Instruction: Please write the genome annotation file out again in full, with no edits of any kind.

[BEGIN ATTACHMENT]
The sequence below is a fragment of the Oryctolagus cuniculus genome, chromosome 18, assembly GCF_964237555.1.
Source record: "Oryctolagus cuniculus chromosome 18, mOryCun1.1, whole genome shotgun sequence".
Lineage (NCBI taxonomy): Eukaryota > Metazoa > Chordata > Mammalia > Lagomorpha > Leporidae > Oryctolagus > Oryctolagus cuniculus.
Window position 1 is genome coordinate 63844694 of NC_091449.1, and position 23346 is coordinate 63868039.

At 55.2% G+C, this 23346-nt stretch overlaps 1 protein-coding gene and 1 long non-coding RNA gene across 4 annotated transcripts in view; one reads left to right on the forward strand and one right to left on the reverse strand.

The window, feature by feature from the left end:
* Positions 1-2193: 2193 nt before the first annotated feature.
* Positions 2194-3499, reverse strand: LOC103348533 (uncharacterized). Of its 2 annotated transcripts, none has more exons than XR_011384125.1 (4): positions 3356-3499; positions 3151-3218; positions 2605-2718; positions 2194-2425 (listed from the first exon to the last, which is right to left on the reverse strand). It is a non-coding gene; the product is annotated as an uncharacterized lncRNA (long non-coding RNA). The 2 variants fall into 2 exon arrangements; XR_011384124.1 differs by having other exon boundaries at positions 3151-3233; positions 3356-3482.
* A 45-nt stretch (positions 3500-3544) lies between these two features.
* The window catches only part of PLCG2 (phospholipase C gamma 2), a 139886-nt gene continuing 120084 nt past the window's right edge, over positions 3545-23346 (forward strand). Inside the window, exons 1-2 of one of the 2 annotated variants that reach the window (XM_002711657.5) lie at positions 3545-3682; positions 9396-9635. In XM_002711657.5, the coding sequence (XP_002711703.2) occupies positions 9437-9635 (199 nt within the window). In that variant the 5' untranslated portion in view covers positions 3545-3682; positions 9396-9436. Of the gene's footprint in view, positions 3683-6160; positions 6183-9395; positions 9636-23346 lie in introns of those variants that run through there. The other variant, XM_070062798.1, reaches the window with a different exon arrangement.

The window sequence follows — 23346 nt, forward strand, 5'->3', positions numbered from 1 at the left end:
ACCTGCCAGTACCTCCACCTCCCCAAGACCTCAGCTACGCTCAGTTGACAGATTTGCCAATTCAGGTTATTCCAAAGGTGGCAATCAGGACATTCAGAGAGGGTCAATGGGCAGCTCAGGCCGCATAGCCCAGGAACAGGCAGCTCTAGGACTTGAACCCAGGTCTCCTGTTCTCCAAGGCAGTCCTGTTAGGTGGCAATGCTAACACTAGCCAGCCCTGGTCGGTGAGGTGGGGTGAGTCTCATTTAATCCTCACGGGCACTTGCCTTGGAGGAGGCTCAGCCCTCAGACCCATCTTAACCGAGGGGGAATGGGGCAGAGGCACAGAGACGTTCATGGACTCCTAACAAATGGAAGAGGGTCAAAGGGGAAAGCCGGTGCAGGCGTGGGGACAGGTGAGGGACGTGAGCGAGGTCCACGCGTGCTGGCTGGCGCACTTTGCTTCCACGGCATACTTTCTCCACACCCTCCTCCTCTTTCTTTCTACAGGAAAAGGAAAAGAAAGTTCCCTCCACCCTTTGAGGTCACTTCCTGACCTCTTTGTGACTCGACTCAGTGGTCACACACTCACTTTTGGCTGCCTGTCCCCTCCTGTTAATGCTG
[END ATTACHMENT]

The sequence below is a fragment of the Oryctolagus cuniculus genome, chromosome 18, assembly GCF_964237555.1.
Source record: "Oryctolagus cuniculus chromosome 18, mOryCun1.1, whole genome shotgun sequence".
Lineage (NCBI taxonomy): Eukaryota > Metazoa > Chordata > Mammalia > Lagomorpha > Leporidae > Oryctolagus > Oryctolagus cuniculus.
Window position 1 is genome coordinate 63844694 of NC_091449.1, and position 23346 is coordinate 63868039.

At 55.2% G+C, this 23346-nt stretch overlaps 1 protein-coding gene and 1 long non-coding RNA gene across 4 annotated transcripts in view; one reads left to right on the forward strand and one right to left on the reverse strand.

The window, feature by feature from the left end:
* Positions 1-2193: 2193 nt before the first annotated feature.
* Positions 2194-3499, reverse strand: LOC103348533 (uncharacterized). Of its 2 annotated transcripts, none has more exons than XR_011384125.1 (4): positions 3356-3499; positions 3151-3218; positions 2605-2718; positions 2194-2425 (listed from the first exon to the last, which is right to left on the reverse strand). It is a non-coding gene; the product is annotated as an uncharacterized lncRNA (long non-coding RNA). The 2 variants fall into 2 exon arrangements; XR_011384124.1 differs by having other exon boundaries at positions 3151-3233; positions 3356-3482.
* A 45-nt stretch (positions 3500-3544) lies between these two features.
* The window catches only part of PLCG2 (phospholipase C gamma 2), a 139886-nt gene continuing 120084 nt past the window's right edge, over positions 3545-23346 (forward strand). Inside the window, exons 1-2 of one of the 2 annotated variants that reach the window (XM_002711657.5) lie at positions 3545-3682; positions 9396-9635. In XM_002711657.5, the coding sequence (XP_002711703.2) occupies positions 9437-9635 (199 nt within the window). In that variant the 5' untranslated portion in view covers positions 3545-3682; positions 9396-9436. Of the gene's footprint in view, positions 3683-6160; positions 6183-9395; positions 9636-23346 lie in introns of those variants that run through there. The other variant, XM_070062798.1, reaches the window with a different exon arrangement.

The window sequence follows — 23346 nt, forward strand, 5'->3', positions numbered from 1 at the left end:
ACCTGCCAGTACCTCCACCTCCCCAAGACCTCAGCTACGCTCAGTTGACAGATTTGCCAATTCAGGTTATTCCAAAGGTGGCAATCAGGACATTCAGAGAGGGTCAATGGGCAGCTCAGGCCGCATAGCCCAGGAACAGGCAGCTCTAGGACTTGAACCCAGGTCTCCTGTTCTCCAAGGCAGTCCTGTTAGGTGGCAATGCTAACACTAGCCAGCCCTGGTCGGTGAGGTGGGGTGAGTCTCATTTAATCCTCACGGGCACTTGCCTTGGAGGAGGCTCAGCCCTCAGACCCATCTTAACCGAGGGGGAATGGGGCAGAGGCACAGAGACGTTCATGGACTCCTAACAAATGGAAGAGGGTCAAAGGGGAAAGCCGGTGCAGGCGTGGGGACAGGTGAGGGACGTGAGCGAGGTCCACGCGTGCTGGCTGGCGCACTTTGCTTCCACGGCATACTTTCTCCACACCCTCCTCCTCTTTCTTTCTACAGGAAAAGGAAAAGAAAGTTCCCTCCACCCTTTGAGGTCACTTCCTGACCTCTTTGTGACTCGACTCAGTGGTCACACACTCACTTTTGGCTGCCTGTCCCCTCCTGTTAATGCTG